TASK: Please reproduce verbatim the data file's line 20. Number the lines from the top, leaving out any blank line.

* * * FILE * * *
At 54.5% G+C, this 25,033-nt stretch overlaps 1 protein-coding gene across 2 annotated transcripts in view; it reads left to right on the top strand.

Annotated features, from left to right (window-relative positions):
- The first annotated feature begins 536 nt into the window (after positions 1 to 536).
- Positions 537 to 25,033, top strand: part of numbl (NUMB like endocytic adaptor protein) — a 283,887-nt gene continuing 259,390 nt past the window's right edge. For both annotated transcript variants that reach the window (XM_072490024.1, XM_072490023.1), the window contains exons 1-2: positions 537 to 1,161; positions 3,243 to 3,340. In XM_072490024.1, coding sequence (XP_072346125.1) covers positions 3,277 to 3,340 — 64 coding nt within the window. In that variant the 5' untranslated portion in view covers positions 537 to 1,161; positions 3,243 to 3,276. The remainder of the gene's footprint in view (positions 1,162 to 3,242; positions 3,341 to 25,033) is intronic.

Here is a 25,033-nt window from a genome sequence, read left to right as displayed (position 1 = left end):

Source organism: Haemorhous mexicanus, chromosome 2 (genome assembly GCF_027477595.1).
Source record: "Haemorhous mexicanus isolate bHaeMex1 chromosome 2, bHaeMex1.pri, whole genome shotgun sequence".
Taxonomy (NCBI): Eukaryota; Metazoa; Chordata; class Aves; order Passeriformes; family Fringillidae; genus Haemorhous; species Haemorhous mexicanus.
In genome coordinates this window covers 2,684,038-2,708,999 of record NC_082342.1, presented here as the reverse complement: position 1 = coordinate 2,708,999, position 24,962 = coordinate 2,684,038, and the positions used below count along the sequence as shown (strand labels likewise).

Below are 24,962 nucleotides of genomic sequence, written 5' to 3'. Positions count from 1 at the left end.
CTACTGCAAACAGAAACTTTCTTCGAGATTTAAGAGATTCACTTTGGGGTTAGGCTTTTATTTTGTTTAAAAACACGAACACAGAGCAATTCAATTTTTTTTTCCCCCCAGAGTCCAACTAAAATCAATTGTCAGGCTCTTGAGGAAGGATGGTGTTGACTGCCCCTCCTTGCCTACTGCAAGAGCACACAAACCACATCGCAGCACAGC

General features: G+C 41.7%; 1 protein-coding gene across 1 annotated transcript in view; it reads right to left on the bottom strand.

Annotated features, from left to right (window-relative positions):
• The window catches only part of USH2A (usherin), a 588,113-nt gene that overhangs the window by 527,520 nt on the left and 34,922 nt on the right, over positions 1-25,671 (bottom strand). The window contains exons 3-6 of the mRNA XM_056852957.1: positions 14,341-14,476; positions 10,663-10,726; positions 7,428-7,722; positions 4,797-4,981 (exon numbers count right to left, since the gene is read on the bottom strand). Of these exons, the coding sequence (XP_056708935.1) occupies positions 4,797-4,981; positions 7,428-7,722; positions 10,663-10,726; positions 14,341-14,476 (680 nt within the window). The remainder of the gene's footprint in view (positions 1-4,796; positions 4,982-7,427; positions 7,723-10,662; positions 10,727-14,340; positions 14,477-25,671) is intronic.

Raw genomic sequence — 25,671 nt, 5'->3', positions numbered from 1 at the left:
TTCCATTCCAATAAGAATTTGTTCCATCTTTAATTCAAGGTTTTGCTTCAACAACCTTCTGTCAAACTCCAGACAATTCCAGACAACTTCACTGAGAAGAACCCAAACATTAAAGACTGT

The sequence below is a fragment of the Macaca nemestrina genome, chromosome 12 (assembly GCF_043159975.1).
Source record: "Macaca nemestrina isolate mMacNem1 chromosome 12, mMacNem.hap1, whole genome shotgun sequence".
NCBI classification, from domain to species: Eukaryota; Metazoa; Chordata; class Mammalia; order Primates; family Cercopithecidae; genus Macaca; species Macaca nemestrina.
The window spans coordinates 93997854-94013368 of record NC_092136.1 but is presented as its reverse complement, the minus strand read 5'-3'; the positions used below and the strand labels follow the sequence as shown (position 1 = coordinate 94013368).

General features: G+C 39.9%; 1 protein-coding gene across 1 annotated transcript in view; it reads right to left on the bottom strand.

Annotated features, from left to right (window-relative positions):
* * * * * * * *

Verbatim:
The window spans coordinates 93997854-94013368 of record NC_092136.1 but is presented as its reverse complement, the minus strand read 5'-3'; the positions used below and the strand labels follow the sequence as shown (position 1 = coordinate 94013368).